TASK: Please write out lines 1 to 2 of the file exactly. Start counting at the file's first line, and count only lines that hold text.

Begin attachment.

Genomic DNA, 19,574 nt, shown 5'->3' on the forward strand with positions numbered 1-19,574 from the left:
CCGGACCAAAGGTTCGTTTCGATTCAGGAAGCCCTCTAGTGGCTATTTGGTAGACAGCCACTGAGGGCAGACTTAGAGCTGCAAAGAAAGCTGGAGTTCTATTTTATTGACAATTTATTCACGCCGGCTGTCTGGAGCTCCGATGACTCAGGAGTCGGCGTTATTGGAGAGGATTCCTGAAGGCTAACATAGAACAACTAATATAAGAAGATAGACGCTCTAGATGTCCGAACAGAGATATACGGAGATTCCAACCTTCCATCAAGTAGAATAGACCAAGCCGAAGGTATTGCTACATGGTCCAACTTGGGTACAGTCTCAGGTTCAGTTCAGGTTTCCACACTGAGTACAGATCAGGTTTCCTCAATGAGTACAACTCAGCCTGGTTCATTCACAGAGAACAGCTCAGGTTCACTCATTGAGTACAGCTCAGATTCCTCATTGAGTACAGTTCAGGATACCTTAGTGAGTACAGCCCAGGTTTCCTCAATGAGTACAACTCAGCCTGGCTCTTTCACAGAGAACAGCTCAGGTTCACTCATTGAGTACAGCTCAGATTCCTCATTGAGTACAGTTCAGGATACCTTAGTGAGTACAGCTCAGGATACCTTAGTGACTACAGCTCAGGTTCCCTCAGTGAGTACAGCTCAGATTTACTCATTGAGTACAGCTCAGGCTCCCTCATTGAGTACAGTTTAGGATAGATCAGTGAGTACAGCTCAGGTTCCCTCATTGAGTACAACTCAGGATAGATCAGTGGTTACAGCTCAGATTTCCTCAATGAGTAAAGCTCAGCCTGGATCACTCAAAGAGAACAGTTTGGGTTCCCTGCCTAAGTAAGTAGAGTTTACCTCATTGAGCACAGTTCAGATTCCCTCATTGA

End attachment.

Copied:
Genomic DNA, 19,574 nt, shown 5'->3' on the forward strand with positions numbered 1-19,574 from the left:
CCGGACCAAAGGTTCGTTTCGATTCAGGAAGCCCTCTAGTGGCTATTTGGTAGACAGCCACTGAGGGCAGACTTAGAGCTGCAAAGAAAGCTGGAGTTCTATTTTATTGACAATTTATTCACGCCGGCTGTCTGGAGCTCCGATGACTCAGGAGTCGGCGTTATTGGAGAGGATTCCTGAAGGCTAACATAGAACAACTAATATAAGAAGATAGACGCTCTAGATGTCCGAACAGAGATATACGGAGATTCCAACCTTCCATCAAGTAGAATAGACCAAGCCGAAGGTATTGCTACATGGTCCAACTTGGGTACAGTCTCAGGTTCAGTTCAGGTTTCCACACTGAGTACAGATCAGGTTTCCTCAATGAGTACAACTCAGCCTGGTTCATTCACAGAGAACAGCTCAGGTTCACTCATTGAGTACAGCTCAGATTCCTCATTGAGTACAGTTCAGGATACCTTAGTGAGTACAGCCCAGGTTTCCTCAATGAGTACAACTCAGCCTGGCTCTTTCACAGAGAACAGCTCAGGTTCACTCATTGAGTACAGCTCAGATTCCTCATTGAGTACAGTTCAGGATACCTTAGTGAGTACAGCTCAGGATACCTTAGTGACTACAGCTCAGGTTCCCTCAGTGAGTACAGCTCAGATTTACTCATTGAGTACAGCTCAGGCTCCCTCATTGAGTACAGTTTAGGATAGATCAGTGAGTACAGCTCAGGTTCCCTCATTGAGTACAACTCAGGATAGATCAGTGGTTACAGCTCAGATTTCCTCAATGAGTAAAGCTCAGCCTGGATCACTCAAAGAGAACAGTTTGGGTTCCCTGCCTAAGTAAGTAGAGTTTACCTCATTGAGCACAGTTCAGATTCCCTCATTGA